Friday, 8 July 2005

Giving Science the Finger

From :
An unusually long index finger is an indication of male superiority at rational scientific thought and reasoning, according to a team of British scientists, all of whose first digits presumably meet the qualifications.

Their findings showed that male scientists are good at research because they have higher than average levels of the female hormone oestrogen which aids analytical skills.

The survey, conducted at the University of Bath, found that male scientists tended to have longer index fingers than other men, showing high levels of oestrogen present in their bodies.

Men had levels of oestrogen as high as their testosterone levels, which caused the right side of their brains responsible for spatial and analytical skills, to develop more strongly.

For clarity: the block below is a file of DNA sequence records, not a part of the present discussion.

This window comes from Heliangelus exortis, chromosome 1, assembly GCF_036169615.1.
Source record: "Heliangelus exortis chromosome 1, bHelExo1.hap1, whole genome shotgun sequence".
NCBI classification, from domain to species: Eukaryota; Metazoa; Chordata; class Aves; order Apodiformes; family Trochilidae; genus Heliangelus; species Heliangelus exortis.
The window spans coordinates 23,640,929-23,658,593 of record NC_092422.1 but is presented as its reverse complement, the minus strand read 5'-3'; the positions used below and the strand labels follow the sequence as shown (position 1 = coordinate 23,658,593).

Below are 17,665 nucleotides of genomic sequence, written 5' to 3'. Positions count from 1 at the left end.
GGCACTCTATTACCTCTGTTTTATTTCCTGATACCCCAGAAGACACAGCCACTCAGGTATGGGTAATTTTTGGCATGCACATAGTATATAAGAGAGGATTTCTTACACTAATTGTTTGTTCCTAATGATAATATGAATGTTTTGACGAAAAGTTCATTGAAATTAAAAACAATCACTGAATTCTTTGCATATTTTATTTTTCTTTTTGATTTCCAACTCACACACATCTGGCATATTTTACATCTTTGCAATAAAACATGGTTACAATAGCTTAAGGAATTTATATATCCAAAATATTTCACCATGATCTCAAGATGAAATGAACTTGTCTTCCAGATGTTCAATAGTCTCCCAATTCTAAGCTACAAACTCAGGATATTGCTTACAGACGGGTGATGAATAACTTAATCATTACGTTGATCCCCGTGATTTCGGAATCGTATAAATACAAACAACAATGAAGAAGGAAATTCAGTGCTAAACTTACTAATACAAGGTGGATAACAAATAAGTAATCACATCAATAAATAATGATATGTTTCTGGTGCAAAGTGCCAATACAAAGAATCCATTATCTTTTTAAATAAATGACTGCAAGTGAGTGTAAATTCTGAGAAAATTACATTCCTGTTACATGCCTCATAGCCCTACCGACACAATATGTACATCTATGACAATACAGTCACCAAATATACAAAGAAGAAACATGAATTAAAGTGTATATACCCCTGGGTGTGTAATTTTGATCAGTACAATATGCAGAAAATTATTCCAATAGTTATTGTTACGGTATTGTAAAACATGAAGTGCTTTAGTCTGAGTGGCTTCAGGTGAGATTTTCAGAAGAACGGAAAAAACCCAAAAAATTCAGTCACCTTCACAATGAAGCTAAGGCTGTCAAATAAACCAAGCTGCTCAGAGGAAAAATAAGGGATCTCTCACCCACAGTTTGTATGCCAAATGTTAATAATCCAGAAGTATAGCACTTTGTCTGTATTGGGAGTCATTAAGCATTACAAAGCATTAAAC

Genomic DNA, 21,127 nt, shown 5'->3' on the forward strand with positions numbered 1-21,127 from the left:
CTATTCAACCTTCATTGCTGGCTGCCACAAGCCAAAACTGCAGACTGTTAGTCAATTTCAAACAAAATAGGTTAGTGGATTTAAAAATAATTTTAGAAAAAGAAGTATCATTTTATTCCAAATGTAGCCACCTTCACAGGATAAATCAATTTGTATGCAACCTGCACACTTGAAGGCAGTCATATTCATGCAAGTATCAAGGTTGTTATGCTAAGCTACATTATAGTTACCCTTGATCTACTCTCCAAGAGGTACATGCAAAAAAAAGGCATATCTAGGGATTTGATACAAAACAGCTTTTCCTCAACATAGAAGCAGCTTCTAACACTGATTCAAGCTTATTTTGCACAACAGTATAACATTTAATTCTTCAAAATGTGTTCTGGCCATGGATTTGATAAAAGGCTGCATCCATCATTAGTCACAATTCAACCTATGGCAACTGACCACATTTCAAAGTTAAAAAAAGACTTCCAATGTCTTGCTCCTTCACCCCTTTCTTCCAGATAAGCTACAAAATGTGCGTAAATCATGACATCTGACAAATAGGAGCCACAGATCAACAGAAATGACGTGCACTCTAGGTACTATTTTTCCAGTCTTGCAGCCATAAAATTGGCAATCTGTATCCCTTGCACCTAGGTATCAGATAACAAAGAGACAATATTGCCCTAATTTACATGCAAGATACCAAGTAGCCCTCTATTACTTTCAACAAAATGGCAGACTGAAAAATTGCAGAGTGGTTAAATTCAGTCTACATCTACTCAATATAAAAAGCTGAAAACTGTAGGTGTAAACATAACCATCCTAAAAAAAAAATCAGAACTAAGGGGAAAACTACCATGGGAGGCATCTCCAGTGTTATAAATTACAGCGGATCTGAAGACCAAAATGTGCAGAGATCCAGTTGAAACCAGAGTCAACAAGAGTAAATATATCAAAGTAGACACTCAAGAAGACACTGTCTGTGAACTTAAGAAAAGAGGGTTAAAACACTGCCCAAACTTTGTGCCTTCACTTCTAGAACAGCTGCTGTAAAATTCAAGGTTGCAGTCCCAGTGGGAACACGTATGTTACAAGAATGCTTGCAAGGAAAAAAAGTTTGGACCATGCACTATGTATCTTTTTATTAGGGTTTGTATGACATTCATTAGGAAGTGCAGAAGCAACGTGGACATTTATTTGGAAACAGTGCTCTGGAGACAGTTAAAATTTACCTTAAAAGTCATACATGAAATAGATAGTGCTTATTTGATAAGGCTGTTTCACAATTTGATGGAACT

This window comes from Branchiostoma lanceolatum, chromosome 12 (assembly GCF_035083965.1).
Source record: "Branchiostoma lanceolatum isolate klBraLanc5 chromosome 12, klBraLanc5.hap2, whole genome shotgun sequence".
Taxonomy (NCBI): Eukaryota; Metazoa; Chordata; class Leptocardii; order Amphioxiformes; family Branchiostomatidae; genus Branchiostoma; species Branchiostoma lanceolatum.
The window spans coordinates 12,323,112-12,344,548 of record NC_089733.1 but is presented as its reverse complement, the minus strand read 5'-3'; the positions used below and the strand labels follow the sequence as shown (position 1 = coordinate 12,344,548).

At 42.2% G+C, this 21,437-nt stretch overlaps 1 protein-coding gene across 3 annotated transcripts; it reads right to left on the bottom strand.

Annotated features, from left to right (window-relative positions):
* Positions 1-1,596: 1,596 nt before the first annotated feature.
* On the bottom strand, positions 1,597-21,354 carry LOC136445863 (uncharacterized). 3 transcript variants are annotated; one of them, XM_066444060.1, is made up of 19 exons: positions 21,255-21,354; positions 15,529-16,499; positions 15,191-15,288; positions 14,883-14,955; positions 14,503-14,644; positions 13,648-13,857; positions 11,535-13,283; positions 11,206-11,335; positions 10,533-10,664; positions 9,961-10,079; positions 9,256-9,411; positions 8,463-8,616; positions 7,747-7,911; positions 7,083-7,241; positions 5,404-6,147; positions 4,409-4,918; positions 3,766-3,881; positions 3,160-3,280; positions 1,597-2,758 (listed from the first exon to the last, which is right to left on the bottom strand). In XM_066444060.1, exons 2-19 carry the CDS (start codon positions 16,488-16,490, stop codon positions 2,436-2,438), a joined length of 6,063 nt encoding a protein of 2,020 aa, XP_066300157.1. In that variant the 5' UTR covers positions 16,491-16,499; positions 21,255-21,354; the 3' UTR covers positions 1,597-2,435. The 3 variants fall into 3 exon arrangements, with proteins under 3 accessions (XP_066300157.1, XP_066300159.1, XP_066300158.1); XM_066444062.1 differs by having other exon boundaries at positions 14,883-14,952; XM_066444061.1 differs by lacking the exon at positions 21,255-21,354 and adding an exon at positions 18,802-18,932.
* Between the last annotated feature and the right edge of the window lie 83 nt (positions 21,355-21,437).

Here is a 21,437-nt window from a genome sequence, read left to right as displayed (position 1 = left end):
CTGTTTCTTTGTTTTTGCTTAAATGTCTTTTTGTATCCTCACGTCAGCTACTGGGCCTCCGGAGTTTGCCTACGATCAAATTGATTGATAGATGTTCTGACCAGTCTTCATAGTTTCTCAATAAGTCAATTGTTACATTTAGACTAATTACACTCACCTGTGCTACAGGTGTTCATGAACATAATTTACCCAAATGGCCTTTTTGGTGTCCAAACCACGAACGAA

Because of the high levels of oestrogen, male scientists were less likely to have children and were more likely to have relatives with dyslexia, which may be in part caused by hormonal levels.

Findings also revealed that female social scientists tended to have higher than average levels of testosterone, making their brains similar to those of males.

The study drew on past research, which has found that finger length is genetically linked with the sex hormones oestrogen and testosterone.

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